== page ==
AS:  Funny that you ask that. In high school I loved to write short essays, and read poetry. Poetry is very important to me; it’s huge, although I would never dare to write it myself.



Alessandra Sanguinetti, The Couple, 1999.


MAD: The images of Guille and Belinda are at once straightforward and mysterious, naïve and sophisticated somehow.  Could you describe the process of working with them? How much of it is collaborative?

AS: It was absolutely collaborative. Without their involvement it would not have worked; I don’t have such good ideas (Laughter). I was just fascinated by them. I knew them since they were five years old – they would be hanging out much of the time while I was working on The Sixth Day at their grandmother’s place. Most of the images were arrived at through a process of improvisation. I’d suggest a game, a plot, a starting point (their imagined key moments in their future lives, falling in love, getting married, having children, dancing, dying.) and they’d take it from there and make it their own and act out these scenes for my video camera. I would film and photograph them simultaneously. But I never thought about it in terms of collaboration, improvisation or any intentionally elaborate process. It evolved organically while we were together.

MAD: The second book of your work with the cousins comes out relatively soon right?

AS: I hope so. I am covering a period from their teenage years until their mid twenties when they both have kids.

MAD: Why did you return to those girls?

AS: I never left them. It’ll be a work in progress until the end of our lives.



Alessandra Sanguinetti, Belli at Nine Months, 2007.


MAD: Looking at some of the images that will be in the second book, I was reminded of Michael Apted’s Up Series of films, 7-Up, 14-Up, 21-Up etc., in which he has documented the lives of a group of kids in England, revisiting them every seven years, since the mid 1960s. I think he is up to 56 now. It is a study the class system in Britain as much as it is about individual histories.  In your first photos of Guille and Belinda we see them between the ages of nine and fourteen. In the new pictures we see them as grown up women, and while there is still a lot of mystery and grace to the images, we also see the material realities in which they live. Were issues of class important for you in documenting Belinda and Guille lives?

AS:  I never set out to represent their lives in a traditional documentary sense, but rather it was a game we were playing where everything was allowed, and we played out their world and mine. When they were kids they did not care about the dirt floors in their houses. That’s not what mattered. They had good, caring families and when you are a kid that is all that matters: if you have food on your table, basic necessities covered and are loved; everything else is magic and discovery. But as they got older and as I got older, that changes. There is a level of disappointment that seeps in and the girls begin to pay attention to the material things that are around them. Not in a big way, but it’s there.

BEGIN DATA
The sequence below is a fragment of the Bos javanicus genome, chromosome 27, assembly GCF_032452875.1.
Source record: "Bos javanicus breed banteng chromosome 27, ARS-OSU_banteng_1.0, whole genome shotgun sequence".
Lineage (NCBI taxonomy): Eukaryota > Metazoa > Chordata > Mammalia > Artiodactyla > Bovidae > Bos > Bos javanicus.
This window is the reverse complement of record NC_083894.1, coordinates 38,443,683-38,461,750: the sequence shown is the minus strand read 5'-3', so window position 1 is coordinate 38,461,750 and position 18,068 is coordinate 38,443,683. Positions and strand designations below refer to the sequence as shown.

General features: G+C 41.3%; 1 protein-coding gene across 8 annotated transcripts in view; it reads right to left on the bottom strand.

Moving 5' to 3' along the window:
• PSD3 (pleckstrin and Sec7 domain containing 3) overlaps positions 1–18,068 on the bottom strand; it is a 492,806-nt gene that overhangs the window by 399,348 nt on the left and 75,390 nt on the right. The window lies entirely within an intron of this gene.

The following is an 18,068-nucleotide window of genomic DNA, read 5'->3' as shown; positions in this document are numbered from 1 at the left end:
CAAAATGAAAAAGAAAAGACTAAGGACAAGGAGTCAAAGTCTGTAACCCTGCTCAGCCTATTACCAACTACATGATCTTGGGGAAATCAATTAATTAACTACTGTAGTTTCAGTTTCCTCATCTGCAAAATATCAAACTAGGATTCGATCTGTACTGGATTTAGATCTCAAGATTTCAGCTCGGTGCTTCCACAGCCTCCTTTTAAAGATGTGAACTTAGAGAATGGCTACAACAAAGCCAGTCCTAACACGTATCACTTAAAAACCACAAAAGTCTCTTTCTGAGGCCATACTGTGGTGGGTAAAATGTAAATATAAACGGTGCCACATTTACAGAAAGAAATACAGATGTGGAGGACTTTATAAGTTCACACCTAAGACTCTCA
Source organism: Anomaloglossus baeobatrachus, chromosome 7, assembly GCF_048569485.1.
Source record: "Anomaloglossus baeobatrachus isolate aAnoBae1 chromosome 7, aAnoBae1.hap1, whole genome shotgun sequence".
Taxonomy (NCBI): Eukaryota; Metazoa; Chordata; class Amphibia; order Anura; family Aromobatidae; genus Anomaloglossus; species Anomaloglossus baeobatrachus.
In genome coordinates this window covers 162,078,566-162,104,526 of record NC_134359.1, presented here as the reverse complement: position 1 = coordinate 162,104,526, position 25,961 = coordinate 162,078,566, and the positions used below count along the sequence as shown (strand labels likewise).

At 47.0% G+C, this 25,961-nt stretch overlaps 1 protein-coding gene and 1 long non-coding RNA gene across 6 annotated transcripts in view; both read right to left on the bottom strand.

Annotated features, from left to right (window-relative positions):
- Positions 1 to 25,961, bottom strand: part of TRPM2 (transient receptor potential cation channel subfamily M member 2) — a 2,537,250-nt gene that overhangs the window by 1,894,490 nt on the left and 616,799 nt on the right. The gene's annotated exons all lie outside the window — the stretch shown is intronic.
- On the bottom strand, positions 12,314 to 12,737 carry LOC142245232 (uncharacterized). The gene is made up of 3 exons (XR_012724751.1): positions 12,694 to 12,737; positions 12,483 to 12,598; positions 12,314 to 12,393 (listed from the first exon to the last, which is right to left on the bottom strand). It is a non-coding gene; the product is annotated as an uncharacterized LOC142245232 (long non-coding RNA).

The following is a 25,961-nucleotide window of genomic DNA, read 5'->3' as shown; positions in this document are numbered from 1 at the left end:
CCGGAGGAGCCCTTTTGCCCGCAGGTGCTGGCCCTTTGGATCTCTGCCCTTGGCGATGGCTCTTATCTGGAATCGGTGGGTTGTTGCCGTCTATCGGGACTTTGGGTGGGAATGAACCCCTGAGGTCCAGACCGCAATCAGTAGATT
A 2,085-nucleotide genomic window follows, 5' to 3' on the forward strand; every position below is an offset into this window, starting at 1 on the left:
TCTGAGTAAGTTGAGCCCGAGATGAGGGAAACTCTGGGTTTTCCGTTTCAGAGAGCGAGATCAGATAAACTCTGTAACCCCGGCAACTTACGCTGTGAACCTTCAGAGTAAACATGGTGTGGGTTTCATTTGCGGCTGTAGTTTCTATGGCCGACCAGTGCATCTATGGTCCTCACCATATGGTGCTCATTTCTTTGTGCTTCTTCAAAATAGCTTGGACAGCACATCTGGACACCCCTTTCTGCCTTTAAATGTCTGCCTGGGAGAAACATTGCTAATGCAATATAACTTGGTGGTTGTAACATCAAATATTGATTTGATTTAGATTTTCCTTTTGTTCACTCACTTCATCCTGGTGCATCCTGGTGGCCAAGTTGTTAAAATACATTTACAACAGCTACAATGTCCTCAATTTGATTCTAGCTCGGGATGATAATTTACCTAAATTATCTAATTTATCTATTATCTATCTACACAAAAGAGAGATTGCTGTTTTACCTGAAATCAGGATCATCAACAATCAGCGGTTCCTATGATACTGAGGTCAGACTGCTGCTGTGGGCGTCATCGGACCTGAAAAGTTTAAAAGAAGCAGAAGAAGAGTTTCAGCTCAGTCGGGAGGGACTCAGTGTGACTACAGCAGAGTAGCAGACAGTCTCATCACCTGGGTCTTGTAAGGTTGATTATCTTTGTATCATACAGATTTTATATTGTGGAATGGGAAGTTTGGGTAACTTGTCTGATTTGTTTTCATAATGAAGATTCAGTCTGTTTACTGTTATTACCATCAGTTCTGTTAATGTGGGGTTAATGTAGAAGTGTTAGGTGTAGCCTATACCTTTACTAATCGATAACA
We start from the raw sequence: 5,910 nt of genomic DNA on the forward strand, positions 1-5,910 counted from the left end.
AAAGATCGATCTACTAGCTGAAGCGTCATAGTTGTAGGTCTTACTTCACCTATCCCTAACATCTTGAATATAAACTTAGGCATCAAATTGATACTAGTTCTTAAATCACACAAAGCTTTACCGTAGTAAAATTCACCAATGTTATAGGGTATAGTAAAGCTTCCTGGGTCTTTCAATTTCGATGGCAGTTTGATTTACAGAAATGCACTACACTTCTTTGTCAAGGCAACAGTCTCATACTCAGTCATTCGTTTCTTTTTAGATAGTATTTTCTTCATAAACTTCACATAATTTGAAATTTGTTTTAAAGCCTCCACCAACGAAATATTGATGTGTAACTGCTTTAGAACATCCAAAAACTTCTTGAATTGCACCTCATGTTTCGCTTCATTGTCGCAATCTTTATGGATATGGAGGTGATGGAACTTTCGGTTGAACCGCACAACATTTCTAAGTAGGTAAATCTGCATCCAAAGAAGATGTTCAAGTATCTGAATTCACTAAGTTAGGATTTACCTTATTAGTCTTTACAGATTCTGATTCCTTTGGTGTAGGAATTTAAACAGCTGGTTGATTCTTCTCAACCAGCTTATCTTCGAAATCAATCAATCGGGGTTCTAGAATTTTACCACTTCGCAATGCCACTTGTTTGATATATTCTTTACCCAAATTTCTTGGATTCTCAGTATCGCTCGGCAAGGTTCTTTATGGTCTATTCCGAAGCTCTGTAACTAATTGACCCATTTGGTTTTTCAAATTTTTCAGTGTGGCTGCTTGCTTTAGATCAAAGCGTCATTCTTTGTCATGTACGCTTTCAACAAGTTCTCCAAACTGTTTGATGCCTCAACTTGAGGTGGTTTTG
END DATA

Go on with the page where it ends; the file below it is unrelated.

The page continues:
When Guille was younger her weight did not bother her at all. When people made fun of her it was done affectionately because a chubby kid is cute. But an overweight grown-up is not cute. So as she grew up her weight became more of an issue in spite of her. She couldn’t find a boyfriend for example, or she wouldn’t be included in certain things. So in the pictures of Guille you can see the difference, there is more disappointment or loneliness.



Alessandra Sanguinetti, The Ophelias, 2002.



Alessandra Sanguinetti, Time Flies (the last time), 2005.


MAD: In the first book there are a couple of examples in which the girls are playing dead, for example there is an image which is kind of like a double Ophelia with both girls floating in a stream clutching flowers or another in which the girls a splayed on the ground looking up at the camera with a dead stare. In the second book there is an image in which the girls appear to be buried in ash with only their faces showing. I am interested in that idea of revisiting a gesture years later, echoing earlier images.

AS:  Are previous images present in my mind while I am shooting? Yes. It’s unavoidable when working with the same people over time. I notice the changes yet I impose my old view of them – we always resist people changing – until they shake it off me, and I have to get to know them all over again, and the cycle begins again. The image of them buried was actually inspired by a picture by David Wojnarowicz I had seen a long time ago. He has always loomed big in my mind, which I understand doesn’t seem to make sense since his work is a million light years from mine.